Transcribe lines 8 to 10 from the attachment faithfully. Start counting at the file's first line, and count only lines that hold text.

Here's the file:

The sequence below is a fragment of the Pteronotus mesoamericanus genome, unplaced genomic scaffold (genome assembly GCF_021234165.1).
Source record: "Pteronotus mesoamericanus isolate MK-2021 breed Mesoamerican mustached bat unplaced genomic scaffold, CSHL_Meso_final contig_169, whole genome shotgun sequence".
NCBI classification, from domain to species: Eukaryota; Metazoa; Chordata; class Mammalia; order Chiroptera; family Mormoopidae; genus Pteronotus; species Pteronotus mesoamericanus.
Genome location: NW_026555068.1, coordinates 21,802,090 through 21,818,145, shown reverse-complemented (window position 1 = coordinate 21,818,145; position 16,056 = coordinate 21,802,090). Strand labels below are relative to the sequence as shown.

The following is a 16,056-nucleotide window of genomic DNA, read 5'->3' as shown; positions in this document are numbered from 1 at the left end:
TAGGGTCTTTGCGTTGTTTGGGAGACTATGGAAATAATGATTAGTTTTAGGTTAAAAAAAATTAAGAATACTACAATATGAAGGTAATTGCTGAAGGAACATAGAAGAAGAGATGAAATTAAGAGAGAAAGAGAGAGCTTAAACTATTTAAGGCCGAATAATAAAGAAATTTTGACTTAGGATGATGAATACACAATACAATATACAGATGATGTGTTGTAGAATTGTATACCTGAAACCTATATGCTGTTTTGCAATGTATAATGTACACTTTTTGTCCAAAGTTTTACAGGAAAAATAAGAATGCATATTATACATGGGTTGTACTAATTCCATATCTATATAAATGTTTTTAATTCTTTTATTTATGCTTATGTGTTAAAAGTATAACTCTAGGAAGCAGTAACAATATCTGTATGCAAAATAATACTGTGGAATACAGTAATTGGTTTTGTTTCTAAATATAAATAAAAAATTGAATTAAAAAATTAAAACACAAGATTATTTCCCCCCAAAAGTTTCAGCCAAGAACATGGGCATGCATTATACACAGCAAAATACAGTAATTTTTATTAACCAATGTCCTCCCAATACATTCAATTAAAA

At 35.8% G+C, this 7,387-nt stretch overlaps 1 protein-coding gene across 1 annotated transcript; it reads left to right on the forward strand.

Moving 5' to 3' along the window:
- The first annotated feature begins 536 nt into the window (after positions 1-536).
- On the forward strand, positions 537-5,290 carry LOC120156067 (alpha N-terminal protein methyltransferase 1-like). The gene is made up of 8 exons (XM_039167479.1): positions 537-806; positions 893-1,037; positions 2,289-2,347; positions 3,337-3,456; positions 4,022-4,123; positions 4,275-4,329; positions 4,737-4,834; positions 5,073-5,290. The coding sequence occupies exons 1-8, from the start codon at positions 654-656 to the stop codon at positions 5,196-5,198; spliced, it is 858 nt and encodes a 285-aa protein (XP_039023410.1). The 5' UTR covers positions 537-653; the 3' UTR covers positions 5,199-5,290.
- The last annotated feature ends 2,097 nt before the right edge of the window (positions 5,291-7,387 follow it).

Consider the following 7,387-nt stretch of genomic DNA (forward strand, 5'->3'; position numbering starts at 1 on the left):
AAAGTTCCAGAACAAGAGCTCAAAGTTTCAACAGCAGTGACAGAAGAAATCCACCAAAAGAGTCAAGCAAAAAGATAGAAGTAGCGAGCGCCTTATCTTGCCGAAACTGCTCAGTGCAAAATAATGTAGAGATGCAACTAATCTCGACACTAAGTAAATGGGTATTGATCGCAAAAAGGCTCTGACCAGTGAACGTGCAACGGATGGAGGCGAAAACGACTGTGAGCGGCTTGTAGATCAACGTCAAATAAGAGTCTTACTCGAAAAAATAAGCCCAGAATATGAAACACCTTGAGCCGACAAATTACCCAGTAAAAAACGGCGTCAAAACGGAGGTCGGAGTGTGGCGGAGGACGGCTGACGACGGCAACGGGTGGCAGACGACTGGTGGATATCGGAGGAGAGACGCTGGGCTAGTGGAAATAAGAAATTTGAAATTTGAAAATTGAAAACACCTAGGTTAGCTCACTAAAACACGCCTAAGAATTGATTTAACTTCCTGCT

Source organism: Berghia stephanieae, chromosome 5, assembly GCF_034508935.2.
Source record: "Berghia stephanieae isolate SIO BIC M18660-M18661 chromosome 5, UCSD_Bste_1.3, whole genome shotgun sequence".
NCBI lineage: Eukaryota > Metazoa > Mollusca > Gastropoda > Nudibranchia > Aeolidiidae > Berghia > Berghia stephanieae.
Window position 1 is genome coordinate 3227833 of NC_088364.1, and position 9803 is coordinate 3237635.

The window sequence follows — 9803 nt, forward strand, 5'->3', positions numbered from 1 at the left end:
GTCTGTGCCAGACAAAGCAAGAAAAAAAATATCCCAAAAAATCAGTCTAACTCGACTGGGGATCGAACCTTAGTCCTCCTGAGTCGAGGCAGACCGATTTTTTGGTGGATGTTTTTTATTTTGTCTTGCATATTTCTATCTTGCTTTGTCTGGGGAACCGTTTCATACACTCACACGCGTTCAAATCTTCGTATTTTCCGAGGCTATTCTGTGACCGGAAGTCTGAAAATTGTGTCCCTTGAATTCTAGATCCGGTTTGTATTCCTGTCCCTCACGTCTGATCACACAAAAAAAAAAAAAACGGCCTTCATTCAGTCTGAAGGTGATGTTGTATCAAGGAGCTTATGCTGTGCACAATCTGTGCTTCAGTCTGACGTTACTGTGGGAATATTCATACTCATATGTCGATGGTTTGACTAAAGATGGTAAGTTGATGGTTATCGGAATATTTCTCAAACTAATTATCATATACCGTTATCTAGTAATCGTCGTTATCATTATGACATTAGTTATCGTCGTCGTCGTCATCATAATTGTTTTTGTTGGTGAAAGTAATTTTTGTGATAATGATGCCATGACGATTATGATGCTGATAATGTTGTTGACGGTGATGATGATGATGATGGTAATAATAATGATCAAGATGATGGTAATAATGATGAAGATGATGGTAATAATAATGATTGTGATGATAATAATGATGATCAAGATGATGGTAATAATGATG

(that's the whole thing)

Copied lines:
Moving 5' to 3' along the window:
- The first annotated feature begins 536 nt into the window (after positions 1-536).
- On the forward strand, positions 537-5,290 carry LOC120156067 (alpha N-terminal protein methyltransferase 1-like). The gene is made up of 8 exons (XM_039167479.1): positions 537-806; positions 893-1,037; positions 2,289-2,347; positions 3,337-3,456; positions 4,022-4,123; positions 4,275-4,329; positions 4,737-4,834; positions 5,073-5,290. The coding sequence occupies exons 1-8, from the start codon at positions 654-656 to the stop codon at positions 5,196-5,198; spliced, it is 858 nt and encodes a 285-aa protein (XP_039023410.1). The 5' UTR covers positions 537-653; the 3' UTR covers positions 5,199-5,290.